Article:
You have finally made it beyond the letter-box with your newborn. You are feeling pretty proud of yourself for getting out and about between feeds, poos and spews and you even have your own shirt on the right way round. But then some dear old lady spies your little ‘freshie’ and as she peers into your pram, she can’t resist asking, ‘is he a good baby?’
Then that dreaded next question, ‘does he sleep all night?’
Suddenly you are hit by a wave of self-doubt. You wonder, ‘should my baby be sleeping longer? This isn’t helped by all the baby sleep programs advertising how to teach your baby to sleep ‘all night’. Especially when you read that babies can sleep 8 hours or 12 hours or whatever is being promised. Or that you can expect your baby to give you a full night’s sleep when he is just a few weeks old – if you just follow the right ‘method’.
From new mothers, I often hear comments like: “I can’t even have a shower because I don’t know how long she will sleep for.” Or: “It takes so long to get him to sleep that we start cooking dinner at 9 p.m.” If your baby hasn’t yet been born, these sorts of things may sound ridiculous. However, managing your day around a newborn can be a challenge, especially if you’re used to order and punctuality. See Pinky's new mum survival checklist:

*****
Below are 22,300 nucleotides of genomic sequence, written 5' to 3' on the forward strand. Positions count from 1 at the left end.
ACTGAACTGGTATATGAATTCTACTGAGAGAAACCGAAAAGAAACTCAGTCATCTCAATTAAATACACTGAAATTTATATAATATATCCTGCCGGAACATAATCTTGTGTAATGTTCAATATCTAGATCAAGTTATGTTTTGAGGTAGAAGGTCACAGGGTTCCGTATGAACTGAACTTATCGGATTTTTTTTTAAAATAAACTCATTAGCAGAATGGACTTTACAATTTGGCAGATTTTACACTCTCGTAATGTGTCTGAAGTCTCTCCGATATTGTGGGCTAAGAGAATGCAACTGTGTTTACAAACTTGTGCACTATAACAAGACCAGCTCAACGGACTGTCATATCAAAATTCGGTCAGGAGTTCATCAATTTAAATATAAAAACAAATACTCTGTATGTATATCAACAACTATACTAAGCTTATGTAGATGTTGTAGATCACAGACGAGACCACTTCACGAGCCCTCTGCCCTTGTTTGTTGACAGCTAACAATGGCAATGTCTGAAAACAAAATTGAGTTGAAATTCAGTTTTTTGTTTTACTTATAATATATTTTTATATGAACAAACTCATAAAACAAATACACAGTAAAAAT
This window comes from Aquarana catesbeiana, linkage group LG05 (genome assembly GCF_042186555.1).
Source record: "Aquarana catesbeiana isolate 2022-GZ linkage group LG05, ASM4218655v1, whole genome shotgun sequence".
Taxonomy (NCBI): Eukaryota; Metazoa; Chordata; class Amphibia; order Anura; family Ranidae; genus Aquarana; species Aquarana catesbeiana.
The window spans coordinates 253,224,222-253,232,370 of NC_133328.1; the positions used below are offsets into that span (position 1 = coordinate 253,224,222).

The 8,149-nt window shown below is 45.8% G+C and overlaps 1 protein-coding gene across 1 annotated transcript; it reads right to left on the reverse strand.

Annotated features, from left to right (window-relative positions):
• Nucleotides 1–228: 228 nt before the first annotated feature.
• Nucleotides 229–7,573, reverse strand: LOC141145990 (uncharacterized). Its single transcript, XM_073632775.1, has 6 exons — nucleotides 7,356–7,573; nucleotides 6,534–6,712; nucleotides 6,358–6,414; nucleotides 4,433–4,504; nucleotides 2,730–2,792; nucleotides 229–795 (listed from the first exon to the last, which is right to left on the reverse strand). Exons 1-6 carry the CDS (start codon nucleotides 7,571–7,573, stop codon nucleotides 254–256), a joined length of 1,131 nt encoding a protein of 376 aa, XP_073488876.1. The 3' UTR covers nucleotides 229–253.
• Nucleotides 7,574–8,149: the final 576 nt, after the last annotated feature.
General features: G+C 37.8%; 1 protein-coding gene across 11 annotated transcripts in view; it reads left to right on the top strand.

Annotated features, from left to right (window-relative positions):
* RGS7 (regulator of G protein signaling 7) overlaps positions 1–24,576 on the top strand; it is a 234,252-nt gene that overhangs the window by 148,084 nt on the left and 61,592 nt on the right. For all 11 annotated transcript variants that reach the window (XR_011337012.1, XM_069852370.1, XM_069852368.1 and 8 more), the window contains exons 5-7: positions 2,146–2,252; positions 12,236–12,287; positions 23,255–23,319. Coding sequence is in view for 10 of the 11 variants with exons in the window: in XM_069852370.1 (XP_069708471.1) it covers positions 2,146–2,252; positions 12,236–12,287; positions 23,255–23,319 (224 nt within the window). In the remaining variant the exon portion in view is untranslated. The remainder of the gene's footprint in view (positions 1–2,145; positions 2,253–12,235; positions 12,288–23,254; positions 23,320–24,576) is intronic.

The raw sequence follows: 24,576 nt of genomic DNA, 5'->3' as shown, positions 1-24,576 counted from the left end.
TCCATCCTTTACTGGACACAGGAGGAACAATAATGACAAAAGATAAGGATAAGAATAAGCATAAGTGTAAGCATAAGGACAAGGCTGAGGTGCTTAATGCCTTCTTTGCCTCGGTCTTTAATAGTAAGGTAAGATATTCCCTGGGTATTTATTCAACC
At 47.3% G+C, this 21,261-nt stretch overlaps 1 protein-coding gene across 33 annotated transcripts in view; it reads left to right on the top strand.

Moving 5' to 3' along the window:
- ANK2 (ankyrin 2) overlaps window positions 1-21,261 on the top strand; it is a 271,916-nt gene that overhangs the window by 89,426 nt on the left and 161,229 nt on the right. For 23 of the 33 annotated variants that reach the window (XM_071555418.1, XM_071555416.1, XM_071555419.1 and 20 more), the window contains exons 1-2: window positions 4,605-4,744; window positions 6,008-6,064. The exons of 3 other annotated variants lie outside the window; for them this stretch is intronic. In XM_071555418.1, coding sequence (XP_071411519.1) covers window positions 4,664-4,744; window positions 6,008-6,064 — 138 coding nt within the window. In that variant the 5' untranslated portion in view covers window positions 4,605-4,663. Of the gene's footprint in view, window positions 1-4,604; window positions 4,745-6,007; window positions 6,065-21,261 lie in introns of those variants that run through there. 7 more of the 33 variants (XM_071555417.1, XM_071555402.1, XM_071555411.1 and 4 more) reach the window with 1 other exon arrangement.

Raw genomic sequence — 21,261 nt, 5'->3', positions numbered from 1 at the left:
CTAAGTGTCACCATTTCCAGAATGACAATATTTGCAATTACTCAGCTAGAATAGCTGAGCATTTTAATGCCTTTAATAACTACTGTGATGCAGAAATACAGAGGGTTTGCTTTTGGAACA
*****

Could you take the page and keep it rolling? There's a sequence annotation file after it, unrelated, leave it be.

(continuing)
Sometime between the second and sixth day after your baby’s birth, your milk will ‘come in’.For some women this is a gradual process with relatively little discomfort, but for many it can feel very sudden and surprisingly painful – you can feel as though your breasts are literally bursting! Your breasts may feel hot and hard and you may feel throbbing, with this swelling and hardness even extending up to your armpits.
Read more to see how you can prevent or relieve engorgement.